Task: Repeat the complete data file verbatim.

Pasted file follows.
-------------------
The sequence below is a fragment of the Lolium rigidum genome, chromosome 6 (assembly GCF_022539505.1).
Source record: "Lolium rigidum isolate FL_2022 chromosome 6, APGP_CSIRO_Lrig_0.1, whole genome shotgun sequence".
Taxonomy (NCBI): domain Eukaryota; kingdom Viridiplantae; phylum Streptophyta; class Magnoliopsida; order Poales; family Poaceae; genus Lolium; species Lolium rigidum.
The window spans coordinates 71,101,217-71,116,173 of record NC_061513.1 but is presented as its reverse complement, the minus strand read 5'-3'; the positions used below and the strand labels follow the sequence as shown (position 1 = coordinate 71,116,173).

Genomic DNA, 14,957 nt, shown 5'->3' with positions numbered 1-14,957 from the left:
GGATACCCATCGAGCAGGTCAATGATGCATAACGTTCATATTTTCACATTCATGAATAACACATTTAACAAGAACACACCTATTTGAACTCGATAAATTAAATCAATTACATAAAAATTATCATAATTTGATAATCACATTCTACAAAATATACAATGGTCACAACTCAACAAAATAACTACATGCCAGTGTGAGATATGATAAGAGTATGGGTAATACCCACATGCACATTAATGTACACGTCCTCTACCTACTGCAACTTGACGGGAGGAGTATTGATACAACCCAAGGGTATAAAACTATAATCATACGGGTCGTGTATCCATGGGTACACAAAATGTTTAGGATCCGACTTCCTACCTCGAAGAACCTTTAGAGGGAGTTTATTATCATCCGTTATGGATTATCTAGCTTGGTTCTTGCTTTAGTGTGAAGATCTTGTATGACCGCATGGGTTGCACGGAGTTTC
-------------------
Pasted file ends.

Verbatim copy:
The sequence below is a fragment of the Lolium rigidum genome, chromosome 6 (assembly GCF_022539505.1).
Source record: "Lolium rigidum isolate FL_2022 chromosome 6, APGP_CSIRO_Lrig_0.1, whole genome shotgun sequence".
Taxonomy (NCBI): domain Eukaryota; kingdom Viridiplantae; phylum Streptophyta; class Magnoliopsida; order Poales; family Poaceae; genus Lolium; species Lolium rigidum.
The window spans coordinates 71,101,217-71,116,173 of record NC_061513.1 but is presented as its reverse complement, the minus strand read 5'-3'; the positions used below and the strand labels follow the sequence as shown (position 1 = coordinate 71,116,173).

Genomic DNA, 14,957 nt, shown 5'->3' with positions numbered 1-14,957 from the left:
GGATACCCATCGAGCAGGTCAATGATGCATAACGTTCATATTTTCACATTCATGAATAACACATTTAACAAGAACACACCTATTTGAACTCGATAAATTAAATCAATTACATAAAAATTATCATAATTTGATAATCACATTCTACAAAATATACAATGGTCACAACTCAACAAAATAACTACATGCCAGTGTGAGATATGATAAGAGTATGGGTAATACCCACATGCACATTAATGTACACGTCCTCTACCTACTGCAACTTGACGGGAGGAGTATTGATACAACCCAAGGGTATAAAACTATAATCATACGGGTCGTGTATCCATGGGTACACAAAATGTTTAGGATCCGACTTCCTACCTCGAAGAACCTTTAGAGGGAGTTTATTATCATCCGTTATGGATTATCTAGCTTGGTTCTTGCTTTAGTGTGAAGATCTTGTATGACCGCATGGGTTGCACGGAGTTTC